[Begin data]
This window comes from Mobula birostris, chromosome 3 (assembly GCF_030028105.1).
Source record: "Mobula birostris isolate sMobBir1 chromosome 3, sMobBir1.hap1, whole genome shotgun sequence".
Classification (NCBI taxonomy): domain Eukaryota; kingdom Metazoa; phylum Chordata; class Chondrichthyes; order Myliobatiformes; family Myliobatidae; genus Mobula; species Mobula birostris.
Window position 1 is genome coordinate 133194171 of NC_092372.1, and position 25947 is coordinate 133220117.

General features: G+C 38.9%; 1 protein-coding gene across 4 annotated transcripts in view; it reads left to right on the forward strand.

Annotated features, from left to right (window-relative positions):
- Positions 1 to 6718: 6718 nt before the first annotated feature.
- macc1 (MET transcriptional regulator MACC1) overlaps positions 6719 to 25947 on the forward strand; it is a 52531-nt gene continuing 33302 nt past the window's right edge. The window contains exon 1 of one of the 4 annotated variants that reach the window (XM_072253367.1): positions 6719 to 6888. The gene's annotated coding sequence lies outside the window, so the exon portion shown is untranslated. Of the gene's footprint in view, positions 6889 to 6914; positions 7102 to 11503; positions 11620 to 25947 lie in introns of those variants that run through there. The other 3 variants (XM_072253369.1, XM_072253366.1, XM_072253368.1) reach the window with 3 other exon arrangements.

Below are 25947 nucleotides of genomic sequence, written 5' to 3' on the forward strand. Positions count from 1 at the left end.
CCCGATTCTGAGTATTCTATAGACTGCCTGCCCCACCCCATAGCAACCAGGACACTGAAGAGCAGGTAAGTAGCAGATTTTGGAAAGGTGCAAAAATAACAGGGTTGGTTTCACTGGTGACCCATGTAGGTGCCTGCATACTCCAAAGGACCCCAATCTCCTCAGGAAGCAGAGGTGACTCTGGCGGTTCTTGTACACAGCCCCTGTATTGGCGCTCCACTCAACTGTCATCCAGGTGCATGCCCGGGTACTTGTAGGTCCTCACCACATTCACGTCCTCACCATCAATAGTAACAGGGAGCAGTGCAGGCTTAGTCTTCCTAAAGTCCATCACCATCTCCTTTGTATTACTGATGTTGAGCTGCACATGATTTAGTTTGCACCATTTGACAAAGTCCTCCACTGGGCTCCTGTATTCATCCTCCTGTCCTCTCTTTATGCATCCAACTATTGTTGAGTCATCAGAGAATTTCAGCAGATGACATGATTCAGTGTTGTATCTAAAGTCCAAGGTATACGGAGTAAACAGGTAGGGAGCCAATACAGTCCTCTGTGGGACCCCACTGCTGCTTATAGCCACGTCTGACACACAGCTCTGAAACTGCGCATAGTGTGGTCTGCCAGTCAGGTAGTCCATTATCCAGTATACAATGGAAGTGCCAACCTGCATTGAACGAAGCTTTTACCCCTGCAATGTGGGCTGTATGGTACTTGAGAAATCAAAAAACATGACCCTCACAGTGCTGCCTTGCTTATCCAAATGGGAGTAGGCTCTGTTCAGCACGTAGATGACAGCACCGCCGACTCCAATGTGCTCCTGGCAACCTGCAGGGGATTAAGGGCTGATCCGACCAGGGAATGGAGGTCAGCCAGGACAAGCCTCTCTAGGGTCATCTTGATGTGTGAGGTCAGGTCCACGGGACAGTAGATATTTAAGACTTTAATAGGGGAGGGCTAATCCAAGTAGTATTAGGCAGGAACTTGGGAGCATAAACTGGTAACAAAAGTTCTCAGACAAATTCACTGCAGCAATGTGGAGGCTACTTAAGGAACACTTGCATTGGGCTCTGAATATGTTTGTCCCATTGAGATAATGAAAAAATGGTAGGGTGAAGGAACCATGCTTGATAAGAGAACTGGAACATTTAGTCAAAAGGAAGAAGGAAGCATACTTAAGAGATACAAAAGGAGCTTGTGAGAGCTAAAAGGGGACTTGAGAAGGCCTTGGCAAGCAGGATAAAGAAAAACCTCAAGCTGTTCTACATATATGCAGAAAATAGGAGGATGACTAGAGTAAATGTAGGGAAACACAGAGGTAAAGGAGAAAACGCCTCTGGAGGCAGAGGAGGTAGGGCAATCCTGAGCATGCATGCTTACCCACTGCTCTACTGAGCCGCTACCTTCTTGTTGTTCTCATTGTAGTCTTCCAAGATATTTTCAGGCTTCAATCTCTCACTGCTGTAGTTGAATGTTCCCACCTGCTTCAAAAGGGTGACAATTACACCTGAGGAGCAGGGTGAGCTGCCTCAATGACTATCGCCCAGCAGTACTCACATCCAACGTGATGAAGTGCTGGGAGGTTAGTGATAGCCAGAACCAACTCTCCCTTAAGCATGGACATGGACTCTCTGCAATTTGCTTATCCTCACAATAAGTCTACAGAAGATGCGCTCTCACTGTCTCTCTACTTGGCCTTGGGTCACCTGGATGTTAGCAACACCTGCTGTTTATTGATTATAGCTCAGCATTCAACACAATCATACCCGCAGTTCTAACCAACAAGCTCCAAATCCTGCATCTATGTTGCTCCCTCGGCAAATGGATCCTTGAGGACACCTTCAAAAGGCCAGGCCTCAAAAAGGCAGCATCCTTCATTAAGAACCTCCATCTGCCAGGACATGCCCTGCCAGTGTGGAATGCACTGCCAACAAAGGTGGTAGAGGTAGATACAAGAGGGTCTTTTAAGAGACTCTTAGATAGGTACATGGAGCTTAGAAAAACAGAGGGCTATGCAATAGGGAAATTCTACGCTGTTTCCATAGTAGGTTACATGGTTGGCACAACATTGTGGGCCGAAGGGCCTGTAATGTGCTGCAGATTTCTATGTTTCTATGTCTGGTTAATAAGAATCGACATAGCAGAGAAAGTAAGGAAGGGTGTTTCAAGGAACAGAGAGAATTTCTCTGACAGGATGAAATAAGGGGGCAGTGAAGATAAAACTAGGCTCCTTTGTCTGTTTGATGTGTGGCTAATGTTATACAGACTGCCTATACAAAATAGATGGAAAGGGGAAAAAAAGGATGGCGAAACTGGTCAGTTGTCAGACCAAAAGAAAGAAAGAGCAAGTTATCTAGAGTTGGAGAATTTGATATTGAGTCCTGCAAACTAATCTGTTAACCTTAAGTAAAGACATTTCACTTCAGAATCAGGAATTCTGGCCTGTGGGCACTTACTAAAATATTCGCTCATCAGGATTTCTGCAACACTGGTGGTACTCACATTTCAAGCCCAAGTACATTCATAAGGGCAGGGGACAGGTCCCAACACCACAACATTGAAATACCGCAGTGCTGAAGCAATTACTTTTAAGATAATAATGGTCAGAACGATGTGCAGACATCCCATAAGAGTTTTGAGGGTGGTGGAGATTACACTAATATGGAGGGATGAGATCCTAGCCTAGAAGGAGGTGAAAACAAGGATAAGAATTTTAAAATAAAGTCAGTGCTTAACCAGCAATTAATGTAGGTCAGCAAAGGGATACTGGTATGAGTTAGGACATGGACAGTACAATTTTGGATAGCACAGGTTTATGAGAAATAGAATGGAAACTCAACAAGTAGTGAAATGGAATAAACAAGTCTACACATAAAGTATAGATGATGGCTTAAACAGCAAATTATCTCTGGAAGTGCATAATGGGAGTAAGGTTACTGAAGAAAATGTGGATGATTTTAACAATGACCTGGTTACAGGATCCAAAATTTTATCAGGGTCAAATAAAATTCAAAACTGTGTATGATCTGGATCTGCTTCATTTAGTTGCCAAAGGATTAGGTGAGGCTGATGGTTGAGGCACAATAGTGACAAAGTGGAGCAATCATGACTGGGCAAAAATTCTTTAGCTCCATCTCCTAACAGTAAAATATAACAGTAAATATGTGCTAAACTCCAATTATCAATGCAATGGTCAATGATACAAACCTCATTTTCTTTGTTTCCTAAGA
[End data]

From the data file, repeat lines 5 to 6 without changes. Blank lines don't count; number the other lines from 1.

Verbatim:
General features: G+C 38.9%; 1 protein-coding gene across 4 annotated transcripts in view; it reads left to right on the forward strand.

Annotated features, from left to right (window-relative positions):